As of Monday 14 December all staffed and unstaffed monuments will be closed until further notice.
This is following the announcement of the closure of all outdoor attractions in Wales.
For further information on the Welsh Government’s written statement: Updated Covid-19 control plan for Wales, please visit: gov.wales/written-statement-updated-covid-control-plan-wales
Until we can welcome you back in person, why not explore our 3D world of Cadw sites ...
Norman stronghold is a match for the greatest castles of Wales
See Kidwelly Castle rising above the river Gwendraeth on a misty morning and prepare to be amazed. This is the medieval fortress of everyone’s dreams.
That’s probably why it appears in the very first scene of ‘Monty Python and the Holy Grail’. But it would have been no laughing matter to attack this military stronghold.
Kidwelly began in the early 12th century as a Norman ‘ringwork’ castle made of wood and protected only by an earthen bank and ditch. Not surprisingly it was under constant attack by Welsh princes including the Lord Rhys, who captured it in 1159.
Four decades later the Normans were back in charge. By the 1280s the Chaworth brothers, powerful Marcher lords, had created the stone ‘castle within a castle’ that still stands today.
Imagine being a Welsh attacker. First you had to conquer the great gatehouse with its drawbridge and portcullis, a hail of arrows and rocks raining down on you. Breach these outer defences and you were faced by the four towers of the inner ward. No way forward – and nowhere to hide. A true killing zone.
After centuries of see-sawing conflict between Norman invaders and native princes Kidwelly was now a match for any castle in Wales. The gatehouse added by the Duchy of Lancaster was the icing on the cake. Even the forces of Owain Glyndŵr couldn’t break through.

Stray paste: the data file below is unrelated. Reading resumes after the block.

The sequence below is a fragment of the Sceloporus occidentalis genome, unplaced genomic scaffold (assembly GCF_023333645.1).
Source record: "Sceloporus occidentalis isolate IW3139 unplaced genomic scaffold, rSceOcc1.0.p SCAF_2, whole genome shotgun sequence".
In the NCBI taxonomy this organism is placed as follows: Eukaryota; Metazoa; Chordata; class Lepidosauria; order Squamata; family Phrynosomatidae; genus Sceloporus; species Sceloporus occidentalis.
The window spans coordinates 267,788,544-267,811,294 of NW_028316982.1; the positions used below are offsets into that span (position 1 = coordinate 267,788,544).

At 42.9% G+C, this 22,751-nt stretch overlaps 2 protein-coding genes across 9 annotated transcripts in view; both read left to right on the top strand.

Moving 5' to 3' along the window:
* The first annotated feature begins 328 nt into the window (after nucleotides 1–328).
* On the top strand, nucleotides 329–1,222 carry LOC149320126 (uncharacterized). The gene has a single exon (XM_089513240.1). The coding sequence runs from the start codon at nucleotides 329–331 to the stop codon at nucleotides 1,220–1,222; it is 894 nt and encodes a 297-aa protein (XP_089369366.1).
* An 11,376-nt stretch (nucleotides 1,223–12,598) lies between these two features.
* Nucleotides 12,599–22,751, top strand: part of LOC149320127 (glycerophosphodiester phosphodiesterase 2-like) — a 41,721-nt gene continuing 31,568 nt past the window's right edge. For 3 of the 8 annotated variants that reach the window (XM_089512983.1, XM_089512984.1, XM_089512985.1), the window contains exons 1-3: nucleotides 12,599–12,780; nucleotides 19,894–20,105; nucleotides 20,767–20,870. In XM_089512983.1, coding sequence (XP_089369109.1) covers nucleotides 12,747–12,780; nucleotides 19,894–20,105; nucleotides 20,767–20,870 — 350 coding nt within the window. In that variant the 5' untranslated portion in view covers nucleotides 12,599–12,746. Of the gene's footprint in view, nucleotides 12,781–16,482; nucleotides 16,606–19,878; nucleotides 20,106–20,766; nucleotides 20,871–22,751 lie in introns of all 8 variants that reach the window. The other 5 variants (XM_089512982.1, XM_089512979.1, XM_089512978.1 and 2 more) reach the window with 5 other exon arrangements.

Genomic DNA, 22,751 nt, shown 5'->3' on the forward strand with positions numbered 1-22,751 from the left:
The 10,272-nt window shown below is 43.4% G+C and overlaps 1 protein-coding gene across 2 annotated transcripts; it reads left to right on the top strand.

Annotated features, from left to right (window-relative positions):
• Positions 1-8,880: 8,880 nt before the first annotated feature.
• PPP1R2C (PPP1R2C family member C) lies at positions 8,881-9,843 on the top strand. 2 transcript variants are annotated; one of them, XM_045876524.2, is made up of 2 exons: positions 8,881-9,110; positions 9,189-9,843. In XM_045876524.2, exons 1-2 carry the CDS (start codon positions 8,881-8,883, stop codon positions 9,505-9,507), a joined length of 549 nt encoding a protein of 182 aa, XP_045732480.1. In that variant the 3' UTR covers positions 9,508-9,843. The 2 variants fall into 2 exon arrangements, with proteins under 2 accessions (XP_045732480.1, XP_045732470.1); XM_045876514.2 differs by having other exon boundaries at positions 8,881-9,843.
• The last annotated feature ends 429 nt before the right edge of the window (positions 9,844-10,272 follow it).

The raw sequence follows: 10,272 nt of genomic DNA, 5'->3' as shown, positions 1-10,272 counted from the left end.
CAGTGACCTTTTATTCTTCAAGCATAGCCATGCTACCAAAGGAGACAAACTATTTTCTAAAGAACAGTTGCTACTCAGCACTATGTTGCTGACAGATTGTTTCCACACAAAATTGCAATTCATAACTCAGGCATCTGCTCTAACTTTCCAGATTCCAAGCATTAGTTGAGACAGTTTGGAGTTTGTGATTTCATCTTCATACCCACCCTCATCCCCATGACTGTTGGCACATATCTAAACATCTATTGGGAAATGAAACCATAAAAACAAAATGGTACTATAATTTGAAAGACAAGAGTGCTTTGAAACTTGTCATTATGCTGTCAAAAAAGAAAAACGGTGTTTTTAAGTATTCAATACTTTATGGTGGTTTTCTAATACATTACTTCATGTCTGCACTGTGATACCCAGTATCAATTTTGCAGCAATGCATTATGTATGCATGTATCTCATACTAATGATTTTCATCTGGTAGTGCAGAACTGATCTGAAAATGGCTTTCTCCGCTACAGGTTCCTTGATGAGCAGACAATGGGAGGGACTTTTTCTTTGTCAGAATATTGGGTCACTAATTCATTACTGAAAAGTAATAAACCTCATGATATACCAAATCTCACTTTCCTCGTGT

Kidwelly Castle Guidebook
Buy your Kidwelly Castle guidebook here before you visit.
10% off for Cadw members!
Prices & Tickets
Accessible toilets available at this site for visitor use.
Toilets available with baby changing facilities.
Bike storage area available in car park or close to site.
Approx. 11 parking spaces on site.
There is a large free parking area a short walk from the monument with 1 dedicated disabled space.
There is an incline to main entrance. Access is on a wide concrete path with a non slip surface, which leads on to a wooden slatted bridge.
There is wheelchair/buggy access in visitor centre and the monument.
Access to upper levels of monument is limited to walkers.
Dogs on leads welcome to access ground floor levels of the site.
On-site exhibition within monument.
Gift shop at this site offering a range of products and guidebooks.
Site guidebook available to purchase online and in selected visitor centres.
Cadw do not allow drone flying from or over its guardianship sites, except by contractors commissioned for a specific purpose, who satisfy stringent CAA criteria, have the correct insurances and are operating under controlled conditions.
Smoking is not permitted.
A portable induction loop is available.
Visitor toilets are available at this site.
This site is available to hire for events, filming and exhibitions.
Postcode SA17 5BQ
For further information, please contact: Traveline Cymru on 0800 464 0000 or National Rail Enquiries on 03457 48 49 50
Telephone 01554 890104
Castle Rd, Kidwelly SA17 5BQ